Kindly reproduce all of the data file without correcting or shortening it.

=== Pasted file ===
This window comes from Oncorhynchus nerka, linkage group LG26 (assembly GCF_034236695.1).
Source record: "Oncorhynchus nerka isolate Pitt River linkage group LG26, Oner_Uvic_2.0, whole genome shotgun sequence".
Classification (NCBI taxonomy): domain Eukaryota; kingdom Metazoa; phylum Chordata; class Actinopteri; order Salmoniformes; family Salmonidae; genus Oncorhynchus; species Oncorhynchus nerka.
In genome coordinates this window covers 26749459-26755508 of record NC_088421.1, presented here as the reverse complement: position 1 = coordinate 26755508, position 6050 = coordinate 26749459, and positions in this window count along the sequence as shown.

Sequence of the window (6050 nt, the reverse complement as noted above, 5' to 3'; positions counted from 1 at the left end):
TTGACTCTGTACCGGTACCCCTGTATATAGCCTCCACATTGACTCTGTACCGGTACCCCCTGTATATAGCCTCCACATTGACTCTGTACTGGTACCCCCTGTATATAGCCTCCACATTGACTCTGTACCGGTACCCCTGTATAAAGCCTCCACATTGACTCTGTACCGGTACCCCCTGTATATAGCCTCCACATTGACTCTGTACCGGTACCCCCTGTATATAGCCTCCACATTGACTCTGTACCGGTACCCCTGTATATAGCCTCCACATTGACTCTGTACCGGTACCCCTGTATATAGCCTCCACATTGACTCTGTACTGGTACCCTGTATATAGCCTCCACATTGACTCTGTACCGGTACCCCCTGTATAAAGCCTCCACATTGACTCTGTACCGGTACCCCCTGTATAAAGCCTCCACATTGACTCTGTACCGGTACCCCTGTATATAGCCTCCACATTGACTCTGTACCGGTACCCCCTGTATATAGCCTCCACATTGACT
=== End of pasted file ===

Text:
This window comes from Oncorhynchus nerka, linkage group LG26 (assembly GCF_034236695.1).
Source record: "Oncorhynchus nerka isolate Pitt River linkage group LG26, Oner_Uvic_2.0, whole genome shotgun sequence".
Classification (NCBI taxonomy): domain Eukaryota; kingdom Metazoa; phylum Chordata; class Actinopteri; order Salmoniformes; family Salmonidae; genus Oncorhynchus; species Oncorhynchus nerka.
In genome coordinates this window covers 26749459-26755508 of record NC_088421.1, presented here as the reverse complement: position 1 = coordinate 26755508, position 6050 = coordinate 26749459, and positions in this window count along the sequence as shown.

Sequence of the window (6050 nt, the reverse complement as noted above, 5' to 3'; positions counted from 1 at the left end):
TTGACTCTGTACCGGTACCCCTGTATATAGCCTCCACATTGACTCTGTACCGGTACCCCCTGTATATAGCCTCCACATTGACTCTGTACTGGTACCCCCTGTATATAGCCTCCACATTGACTCTGTACCGGTACCCCTGTATAAAGCCTCCACATTGACTCTGTACCGGTACCCCCTGTATATAGCCTCCACATTGACTCTGTACCGGTACCCCCTGTATATAGCCTCCACATTGACTCTGTACCGGTACCCCTGTATATAGCCTCCACATTGACTCTGTACCGGTACCCCTGTATATAGCCTCCACATTGACTCTGTACTGGTACCCTGTATATAGCCTCCACATTGACTCTGTACCGGTACCCCCTGTATAAAGCCTCCACATTGACTCTGTACCGGTACCCCCTGTATAAAGCCTCCACATTGACTCTGTACCGGTACCCCTGTATATAGCCTCCACATTGACTCTGTACCGGTACCCCCTGTATATAGCCTCCACATTGACT